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Thomas Butler Gunn Diaries: Volume 11, page 242, ca. 1859 [newspaper clipping]

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Identifier: DX03204184

Title: Thomas Butler Gunn Diaries: Volume 11, page 242, ca. 1859 [newspaper clipping]

Description: Newspaper clipping regarding John Brown's raid at Harper's Ferry.





From Our Own Correspondent.

PHILADELPHIA, Oct. 25, 1859.

No one here, or in this latitude, exults in the events at Harper’s Ferry, except the demagogue who seek to use them for the manufacture of political capital. This community does not sympathize in the method adopted by [John] Brown to abolish Slavery. On the contrary, the sentiment is universal that the man had become a monomaniac on the subject, and while thus evidently crazy, took up arms for an attempt which a sane man would be sure of having instantly crushed out. Now, this city gave birth to the earliest Anti-Slavery Societies formed in this country, and the feeling for emancipation has consequently pervaded the entire population. But on no occasion has it ever assumed the shape given to it by Brown’s insane attempt. We deeply deplore the misguided frenzy of the man, as, if Slavery in the South is to cease, we hold that the conscience should be enlightened or the pocket convinced, and that it should not be done in this way, by pike or rifle. All our newspapers deplore the outbreak of Brown, the demagogues only distorting it to the prejudice of those who oppose the Democracy. They cannot magnify it as they are endeavoring to do. The good sense of the people will not only detect the imposture, but it will discover that the North had no hand in fomenting the disaster before it occurred, or in justifying it afterward. The effort to make the Republican party responsible for it, is of a piece with other attempts to fasten on it great disturbances with which it had neither connection nor sympathy. The presses which witnessed without rebuke the outrages and murders committed by Buford’s Carolina outlaws, the sacking of Lawrence, and all the long catalogue of horrors inflicted on the peaceful settlers in Kansas, are now rampant for vengeance. In this they may be glutted, but they will fail in the attempt to make the Republican party responsible except for its own public acts. Yet the authorities even here, are acting as if our free blacks were more dangerous citizens than the enslaved ones in Virginia. A volunteer company of about forty colored men has been in existence here, whom the Adjutant-General had supplied with arms from the State Armory. But since Brown’s insane attempt, he has taken the muskets away from them. That courageous old man, Joshua R. Giddings, has come in for his usual share of Pro Slavery vilification as an accomplice. But you have seen his flat-footed denial of all knowledge of Brown’s intentions. On Monday this patriarch of Freedom lectured before a densely crowded audience on the scenes he had witnessed in Congressional life. He spoke without notes, and opened by referring to the unfound rumor of his being privy to Brown’s designs. His address was not of the political or partizan character, but was almost exclusively historical, with side touches of some of the distinguished and fiery spirits he had encountered in his long career. He described in language which riveted the attention of the audience, the memorable scene when John Quincy Adams presented the Massachusetts petition for a dissolution of the Union; the demand to have it burned at once in the presence of the House; the wild clamor and furious excitement of the Southern members, followed by Mr. Adam’s motion that the petition be referred to a committee, with instruction to [rest of article cut off]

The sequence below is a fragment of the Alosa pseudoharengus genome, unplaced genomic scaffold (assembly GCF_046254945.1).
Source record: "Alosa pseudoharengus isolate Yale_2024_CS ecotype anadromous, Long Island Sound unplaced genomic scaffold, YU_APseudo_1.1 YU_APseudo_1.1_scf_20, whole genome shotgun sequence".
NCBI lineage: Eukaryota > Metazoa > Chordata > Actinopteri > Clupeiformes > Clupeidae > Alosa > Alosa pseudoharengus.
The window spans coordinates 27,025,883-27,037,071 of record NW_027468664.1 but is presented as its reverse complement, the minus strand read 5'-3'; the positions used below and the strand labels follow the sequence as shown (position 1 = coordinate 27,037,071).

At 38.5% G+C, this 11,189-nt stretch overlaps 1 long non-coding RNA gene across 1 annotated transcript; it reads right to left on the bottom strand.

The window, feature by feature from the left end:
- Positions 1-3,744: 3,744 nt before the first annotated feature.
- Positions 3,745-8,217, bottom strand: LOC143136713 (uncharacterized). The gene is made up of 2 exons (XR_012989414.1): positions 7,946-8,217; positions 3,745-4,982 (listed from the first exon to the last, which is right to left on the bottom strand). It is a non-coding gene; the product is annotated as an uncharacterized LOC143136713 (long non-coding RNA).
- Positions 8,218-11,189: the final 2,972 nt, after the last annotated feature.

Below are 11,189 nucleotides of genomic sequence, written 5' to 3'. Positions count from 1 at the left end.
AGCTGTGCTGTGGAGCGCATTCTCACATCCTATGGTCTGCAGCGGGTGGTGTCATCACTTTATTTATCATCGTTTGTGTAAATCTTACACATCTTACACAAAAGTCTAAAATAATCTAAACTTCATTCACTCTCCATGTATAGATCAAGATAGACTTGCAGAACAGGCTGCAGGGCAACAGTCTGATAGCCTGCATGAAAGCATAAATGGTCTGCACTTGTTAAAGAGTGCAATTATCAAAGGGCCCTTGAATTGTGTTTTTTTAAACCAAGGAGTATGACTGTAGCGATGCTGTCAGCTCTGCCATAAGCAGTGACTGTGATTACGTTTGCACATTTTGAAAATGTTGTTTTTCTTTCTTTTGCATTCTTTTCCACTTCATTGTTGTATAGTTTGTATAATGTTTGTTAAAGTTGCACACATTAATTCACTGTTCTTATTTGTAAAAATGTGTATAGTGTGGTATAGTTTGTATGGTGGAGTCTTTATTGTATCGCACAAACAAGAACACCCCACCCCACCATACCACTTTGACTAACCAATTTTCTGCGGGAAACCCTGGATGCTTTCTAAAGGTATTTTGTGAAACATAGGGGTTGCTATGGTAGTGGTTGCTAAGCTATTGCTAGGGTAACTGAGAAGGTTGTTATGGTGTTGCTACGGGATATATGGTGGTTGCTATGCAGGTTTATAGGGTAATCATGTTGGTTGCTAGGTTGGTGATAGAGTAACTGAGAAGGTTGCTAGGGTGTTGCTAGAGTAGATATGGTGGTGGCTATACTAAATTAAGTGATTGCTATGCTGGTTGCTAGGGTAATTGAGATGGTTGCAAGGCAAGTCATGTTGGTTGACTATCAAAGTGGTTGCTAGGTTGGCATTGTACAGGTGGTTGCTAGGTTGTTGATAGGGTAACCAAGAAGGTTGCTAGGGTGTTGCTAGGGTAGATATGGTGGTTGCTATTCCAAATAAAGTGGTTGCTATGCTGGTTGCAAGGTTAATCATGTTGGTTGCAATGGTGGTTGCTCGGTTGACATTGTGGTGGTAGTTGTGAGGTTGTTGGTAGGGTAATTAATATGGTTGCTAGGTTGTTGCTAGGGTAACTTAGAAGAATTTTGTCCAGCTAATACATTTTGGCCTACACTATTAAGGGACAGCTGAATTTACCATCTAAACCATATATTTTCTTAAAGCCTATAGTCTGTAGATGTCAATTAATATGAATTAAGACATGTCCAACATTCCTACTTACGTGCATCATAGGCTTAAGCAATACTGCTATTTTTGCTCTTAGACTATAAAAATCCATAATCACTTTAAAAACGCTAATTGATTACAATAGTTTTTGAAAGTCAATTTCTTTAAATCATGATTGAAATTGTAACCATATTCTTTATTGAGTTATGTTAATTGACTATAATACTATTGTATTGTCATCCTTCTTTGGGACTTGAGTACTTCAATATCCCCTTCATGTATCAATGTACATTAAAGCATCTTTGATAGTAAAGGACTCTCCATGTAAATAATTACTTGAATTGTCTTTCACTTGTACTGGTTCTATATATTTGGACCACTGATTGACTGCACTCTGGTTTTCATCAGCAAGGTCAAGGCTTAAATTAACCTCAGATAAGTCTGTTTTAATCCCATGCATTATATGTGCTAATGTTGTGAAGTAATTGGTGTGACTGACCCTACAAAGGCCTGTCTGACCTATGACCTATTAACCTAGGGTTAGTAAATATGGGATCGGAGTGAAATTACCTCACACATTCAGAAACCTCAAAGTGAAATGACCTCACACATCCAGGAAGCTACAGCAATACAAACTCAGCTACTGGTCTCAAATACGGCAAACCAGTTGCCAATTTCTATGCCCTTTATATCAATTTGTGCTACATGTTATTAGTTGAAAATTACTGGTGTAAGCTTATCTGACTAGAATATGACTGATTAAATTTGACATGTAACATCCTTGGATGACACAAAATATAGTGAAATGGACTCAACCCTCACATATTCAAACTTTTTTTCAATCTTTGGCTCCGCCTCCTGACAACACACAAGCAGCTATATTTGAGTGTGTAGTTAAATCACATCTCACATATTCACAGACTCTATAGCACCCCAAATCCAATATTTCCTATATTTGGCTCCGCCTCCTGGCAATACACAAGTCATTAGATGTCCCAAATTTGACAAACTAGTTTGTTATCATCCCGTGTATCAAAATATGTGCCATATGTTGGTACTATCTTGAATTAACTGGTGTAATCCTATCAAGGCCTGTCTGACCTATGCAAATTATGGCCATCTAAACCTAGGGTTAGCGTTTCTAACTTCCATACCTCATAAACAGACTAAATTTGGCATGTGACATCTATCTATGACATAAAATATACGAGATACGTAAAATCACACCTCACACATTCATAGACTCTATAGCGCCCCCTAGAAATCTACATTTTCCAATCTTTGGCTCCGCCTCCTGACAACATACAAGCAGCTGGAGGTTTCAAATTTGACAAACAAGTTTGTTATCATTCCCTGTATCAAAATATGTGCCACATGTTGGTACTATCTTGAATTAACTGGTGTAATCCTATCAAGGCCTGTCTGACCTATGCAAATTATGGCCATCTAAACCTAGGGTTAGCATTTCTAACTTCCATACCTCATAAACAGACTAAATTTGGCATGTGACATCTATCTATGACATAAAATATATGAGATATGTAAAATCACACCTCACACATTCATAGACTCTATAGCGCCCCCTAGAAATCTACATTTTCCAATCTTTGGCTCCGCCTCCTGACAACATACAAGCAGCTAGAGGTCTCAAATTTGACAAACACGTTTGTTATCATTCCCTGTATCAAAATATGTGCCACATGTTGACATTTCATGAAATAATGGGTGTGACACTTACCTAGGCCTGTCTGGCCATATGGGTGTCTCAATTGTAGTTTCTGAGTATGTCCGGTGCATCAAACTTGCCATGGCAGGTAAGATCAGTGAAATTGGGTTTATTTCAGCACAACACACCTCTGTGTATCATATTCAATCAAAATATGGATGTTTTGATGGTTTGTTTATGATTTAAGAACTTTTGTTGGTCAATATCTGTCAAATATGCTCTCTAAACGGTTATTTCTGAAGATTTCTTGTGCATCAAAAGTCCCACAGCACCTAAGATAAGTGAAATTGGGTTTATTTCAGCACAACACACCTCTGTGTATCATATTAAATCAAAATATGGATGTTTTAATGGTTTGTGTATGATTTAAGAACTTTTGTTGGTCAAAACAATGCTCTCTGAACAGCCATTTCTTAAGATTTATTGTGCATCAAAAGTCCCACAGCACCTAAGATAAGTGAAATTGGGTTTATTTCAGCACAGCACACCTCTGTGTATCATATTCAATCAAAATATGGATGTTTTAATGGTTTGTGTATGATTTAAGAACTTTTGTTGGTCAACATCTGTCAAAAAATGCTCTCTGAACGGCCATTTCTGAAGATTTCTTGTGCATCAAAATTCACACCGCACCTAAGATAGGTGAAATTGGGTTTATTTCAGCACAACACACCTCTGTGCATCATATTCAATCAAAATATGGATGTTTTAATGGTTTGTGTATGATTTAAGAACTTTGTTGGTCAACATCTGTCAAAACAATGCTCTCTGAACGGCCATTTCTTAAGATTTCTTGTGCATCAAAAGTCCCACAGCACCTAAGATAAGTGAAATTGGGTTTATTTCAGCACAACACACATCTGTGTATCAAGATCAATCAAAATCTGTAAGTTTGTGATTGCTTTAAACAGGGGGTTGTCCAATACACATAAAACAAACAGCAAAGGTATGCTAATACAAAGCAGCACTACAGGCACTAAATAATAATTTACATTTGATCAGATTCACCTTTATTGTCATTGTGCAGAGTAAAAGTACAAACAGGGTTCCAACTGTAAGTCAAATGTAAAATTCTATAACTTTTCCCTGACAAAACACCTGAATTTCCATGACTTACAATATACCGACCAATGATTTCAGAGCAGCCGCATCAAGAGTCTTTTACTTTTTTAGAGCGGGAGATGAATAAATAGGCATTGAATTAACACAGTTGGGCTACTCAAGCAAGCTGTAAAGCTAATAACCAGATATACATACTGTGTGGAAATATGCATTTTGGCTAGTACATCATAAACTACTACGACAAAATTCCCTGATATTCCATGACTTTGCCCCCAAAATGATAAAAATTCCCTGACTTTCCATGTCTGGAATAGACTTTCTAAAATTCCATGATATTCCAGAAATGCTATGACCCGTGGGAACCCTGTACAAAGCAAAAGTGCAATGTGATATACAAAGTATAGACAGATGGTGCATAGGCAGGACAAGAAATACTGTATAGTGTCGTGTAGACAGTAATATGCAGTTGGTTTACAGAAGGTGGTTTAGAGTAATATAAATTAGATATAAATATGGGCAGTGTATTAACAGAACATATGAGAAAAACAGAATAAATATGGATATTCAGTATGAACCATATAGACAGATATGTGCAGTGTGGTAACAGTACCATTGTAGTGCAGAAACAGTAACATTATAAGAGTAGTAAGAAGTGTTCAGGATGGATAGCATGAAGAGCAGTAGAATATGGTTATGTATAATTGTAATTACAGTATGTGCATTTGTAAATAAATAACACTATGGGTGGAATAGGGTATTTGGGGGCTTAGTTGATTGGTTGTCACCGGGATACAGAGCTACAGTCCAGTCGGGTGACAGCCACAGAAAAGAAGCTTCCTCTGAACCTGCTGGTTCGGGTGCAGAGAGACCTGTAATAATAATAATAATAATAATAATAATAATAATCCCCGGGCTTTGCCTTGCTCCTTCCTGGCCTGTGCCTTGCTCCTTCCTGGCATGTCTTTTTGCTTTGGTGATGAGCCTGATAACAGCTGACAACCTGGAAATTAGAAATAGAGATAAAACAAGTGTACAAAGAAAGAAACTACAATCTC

Rights: NoC-US


Dates: 1859-10-25

Type(s): Clipping, Newspaper


Subjects: Abolitionists
Missouri-Kansas Border War, 1850s
African Americans
Harpers Ferry (W. Va.)
John Brown's Raid, 1859
Slavery, abolition, and emancipation


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